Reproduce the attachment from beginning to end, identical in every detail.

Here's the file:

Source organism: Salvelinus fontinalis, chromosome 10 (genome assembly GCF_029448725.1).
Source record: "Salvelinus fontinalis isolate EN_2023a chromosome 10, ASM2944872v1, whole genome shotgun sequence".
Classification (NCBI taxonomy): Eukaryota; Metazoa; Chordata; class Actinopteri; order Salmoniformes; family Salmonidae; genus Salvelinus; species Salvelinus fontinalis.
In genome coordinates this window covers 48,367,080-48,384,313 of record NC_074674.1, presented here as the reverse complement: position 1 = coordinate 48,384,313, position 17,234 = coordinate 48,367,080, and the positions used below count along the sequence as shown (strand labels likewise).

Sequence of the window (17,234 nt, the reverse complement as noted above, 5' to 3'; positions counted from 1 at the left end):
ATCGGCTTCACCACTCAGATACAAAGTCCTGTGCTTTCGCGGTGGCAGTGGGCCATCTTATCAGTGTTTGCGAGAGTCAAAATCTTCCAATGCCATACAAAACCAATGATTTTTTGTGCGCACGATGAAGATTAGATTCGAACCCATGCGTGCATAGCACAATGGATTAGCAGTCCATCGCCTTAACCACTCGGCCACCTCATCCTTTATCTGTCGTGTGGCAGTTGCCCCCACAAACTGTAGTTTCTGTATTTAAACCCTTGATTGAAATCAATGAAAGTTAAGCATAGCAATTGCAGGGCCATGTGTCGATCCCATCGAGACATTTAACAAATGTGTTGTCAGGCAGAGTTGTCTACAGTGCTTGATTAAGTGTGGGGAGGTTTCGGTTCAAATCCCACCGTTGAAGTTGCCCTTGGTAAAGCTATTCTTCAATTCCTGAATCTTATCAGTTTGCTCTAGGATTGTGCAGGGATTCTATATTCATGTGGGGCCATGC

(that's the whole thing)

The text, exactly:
Source organism: Salvelinus fontinalis, chromosome 10 (genome assembly GCF_029448725.1).
Source record: "Salvelinus fontinalis isolate EN_2023a chromosome 10, ASM2944872v1, whole genome shotgun sequence".
Classification (NCBI taxonomy): Eukaryota; Metazoa; Chordata; class Actinopteri; order Salmoniformes; family Salmonidae; genus Salvelinus; species Salvelinus fontinalis.
In genome coordinates this window covers 48,367,080-48,384,313 of record NC_074674.1, presented here as the reverse complement: position 1 = coordinate 48,384,313, position 17,234 = coordinate 48,367,080, and the positions used below count along the sequence as shown (strand labels likewise).

Sequence of the window (17,234 nt, the reverse complement as noted above, 5' to 3'; positions counted from 1 at the left end):
ATCGGCTTCACCACTCAGATACAAAGTCCTGTGCTTTCGCGGTGGCAGTGGGCCATCTTATCAGTGTTTGCGAGAGTCAAAATCTTCCAATGCCATACAAAACCAATGATTTTTTGTGCGCACGATGAAGATTAGATTCGAACCCATGCGTGCATAGCACAATGGATTAGCAGTCCATCGCCTTAACCACTCGGCCACCTCATCCTTTATCTGTCGTGTGGCAGTTGCCCCCACAAACTGTAGTTTCTGTATTTAAACCCTTGATTGAAATCAATGAAAGTTAAGCATAGCAATTGCAGGGCCATGTGTCGATCCCATCGAGACATTTAACAAATGTGTTGTCAGGCAGAGTTGTCTACAGTGCTTGATTAAGTGTGGGGAGGTTTCGGTTCAAATCCCACCGTTGAAGTTGCCCTTGGTAAAGCTATTCTTCAATTCCTGAATCTTATCAGTTTGCTCTAGGATTGTGCAGGGATTCTATATTCATGTGGGGCCATGC